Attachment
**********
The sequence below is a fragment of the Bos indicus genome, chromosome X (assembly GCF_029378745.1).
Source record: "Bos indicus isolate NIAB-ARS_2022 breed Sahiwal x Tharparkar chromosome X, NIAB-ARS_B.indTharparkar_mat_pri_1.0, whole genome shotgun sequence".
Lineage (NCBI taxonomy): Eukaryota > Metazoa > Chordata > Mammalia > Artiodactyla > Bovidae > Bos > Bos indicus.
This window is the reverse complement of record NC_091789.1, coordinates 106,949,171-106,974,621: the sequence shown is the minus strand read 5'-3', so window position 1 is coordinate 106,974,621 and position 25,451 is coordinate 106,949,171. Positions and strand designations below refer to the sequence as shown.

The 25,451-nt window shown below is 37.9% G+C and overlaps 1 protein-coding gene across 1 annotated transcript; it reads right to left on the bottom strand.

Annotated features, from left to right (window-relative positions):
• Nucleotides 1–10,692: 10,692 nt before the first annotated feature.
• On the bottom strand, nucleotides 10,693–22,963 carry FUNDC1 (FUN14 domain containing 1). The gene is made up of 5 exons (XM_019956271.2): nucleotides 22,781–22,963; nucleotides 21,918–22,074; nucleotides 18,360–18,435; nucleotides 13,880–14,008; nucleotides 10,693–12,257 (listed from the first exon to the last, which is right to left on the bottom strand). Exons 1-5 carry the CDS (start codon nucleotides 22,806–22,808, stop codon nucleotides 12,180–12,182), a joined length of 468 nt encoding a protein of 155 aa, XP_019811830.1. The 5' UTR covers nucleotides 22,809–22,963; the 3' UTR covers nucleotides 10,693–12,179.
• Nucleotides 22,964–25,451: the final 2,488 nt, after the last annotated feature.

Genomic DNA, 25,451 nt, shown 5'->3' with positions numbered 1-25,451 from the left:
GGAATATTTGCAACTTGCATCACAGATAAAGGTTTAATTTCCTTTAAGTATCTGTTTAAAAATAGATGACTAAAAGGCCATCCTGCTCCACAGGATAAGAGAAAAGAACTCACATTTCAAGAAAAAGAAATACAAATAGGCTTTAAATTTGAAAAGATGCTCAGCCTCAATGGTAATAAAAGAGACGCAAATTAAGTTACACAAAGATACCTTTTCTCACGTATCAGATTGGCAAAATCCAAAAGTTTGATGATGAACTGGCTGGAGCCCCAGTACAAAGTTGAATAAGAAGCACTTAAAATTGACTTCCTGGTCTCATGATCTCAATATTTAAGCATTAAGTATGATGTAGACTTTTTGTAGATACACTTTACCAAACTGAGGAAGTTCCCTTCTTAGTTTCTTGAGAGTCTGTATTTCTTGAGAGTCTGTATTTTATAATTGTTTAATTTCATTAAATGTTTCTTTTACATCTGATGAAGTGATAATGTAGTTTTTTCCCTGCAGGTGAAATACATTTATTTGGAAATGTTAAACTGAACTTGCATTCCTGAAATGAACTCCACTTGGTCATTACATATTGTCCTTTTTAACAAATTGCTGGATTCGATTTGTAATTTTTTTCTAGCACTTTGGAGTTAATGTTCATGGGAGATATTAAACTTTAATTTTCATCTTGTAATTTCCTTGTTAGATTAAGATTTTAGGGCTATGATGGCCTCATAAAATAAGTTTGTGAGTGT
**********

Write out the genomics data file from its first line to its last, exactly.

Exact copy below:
The sequence below is a fragment of the Bos indicus genome, chromosome X (assembly GCF_029378745.1).
Source record: "Bos indicus isolate NIAB-ARS_2022 breed Sahiwal x Tharparkar chromosome X, NIAB-ARS_B.indTharparkar_mat_pri_1.0, whole genome shotgun sequence".
Lineage (NCBI taxonomy): Eukaryota > Metazoa > Chordata > Mammalia > Artiodactyla > Bovidae > Bos > Bos indicus.
This window is the reverse complement of record NC_091789.1, coordinates 106,949,171-106,974,621: the sequence shown is the minus strand read 5'-3', so window position 1 is coordinate 106,974,621 and position 25,451 is coordinate 106,949,171. Positions and strand designations below refer to the sequence as shown.

The 25,451-nt window shown below is 37.9% G+C and overlaps 1 protein-coding gene across 1 annotated transcript; it reads right to left on the bottom strand.

Annotated features, from left to right (window-relative positions):
• Nucleotides 1–10,692: 10,692 nt before the first annotated feature.
• On the bottom strand, nucleotides 10,693–22,963 carry FUNDC1 (FUN14 domain containing 1). The gene is made up of 5 exons (XM_019956271.2): nucleotides 22,781–22,963; nucleotides 21,918–22,074; nucleotides 18,360–18,435; nucleotides 13,880–14,008; nucleotides 10,693–12,257 (listed from the first exon to the last, which is right to left on the bottom strand). Exons 1-5 carry the CDS (start codon nucleotides 22,806–22,808, stop codon nucleotides 12,180–12,182), a joined length of 468 nt encoding a protein of 155 aa, XP_019811830.1. The 5' UTR covers nucleotides 22,809–22,963; the 3' UTR covers nucleotides 10,693–12,179.
• Nucleotides 22,964–25,451: the final 2,488 nt, after the last annotated feature.

Genomic DNA, 25,451 nt, shown 5'->3' with positions numbered 1-25,451 from the left:
GGAATATTTGCAACTTGCATCACAGATAAAGGTTTAATTTCCTTTAAGTATCTGTTTAAAAATAGATGACTAAAAGGCCATCCTGCTCCACAGGATAAGAGAAAAGAACTCACATTTCAAGAAAAAGAAATACAAATAGGCTTTAAATTTGAAAAGATGCTCAGCCTCAATGGTAATAAAAGAGACGCAAATTAAGTTACACAAAGATACCTTTTCTCACGTATCAGATTGGCAAAATCCAAAAGTTTGATGATGAACTGGCTGGAGCCCCAGTACAAAGTTGAATAAGAAGCACTTAAAATTGACTTCCTGGTCTCATGATCTCAATATTTAAGCATTAAGTATGATGTAGACTTTTTGTAGATACACTTTACCAAACTGAGGAAGTTCCCTTCTTAGTTTCTTGAGAGTCTGTATTTCTTGAGAGTCTGTATTTTATAATTGTTTAATTTCATTAAATGTTTCTTTTACATCTGATGAAGTGATAATGTAGTTTTTTCCCTGCAGGTGAAATACATTTATTTGGAAATGTTAAACTGAACTTGCATTCCTGAAATGAACTCCACTTGGTCATTACATATTGTCCTTTTTAACAAATTGCTGGATTCGATTTGTAATTTTTTTCTAGCACTTTGGAGTTAATGTTCATGGGAGATATTAAACTTTAATTTTCATCTTGTAATTTCCTTGTTAGATTAAGATTTTAGGGCTATGATGGCCTCATAAAATAAGTTTGTGAGTGT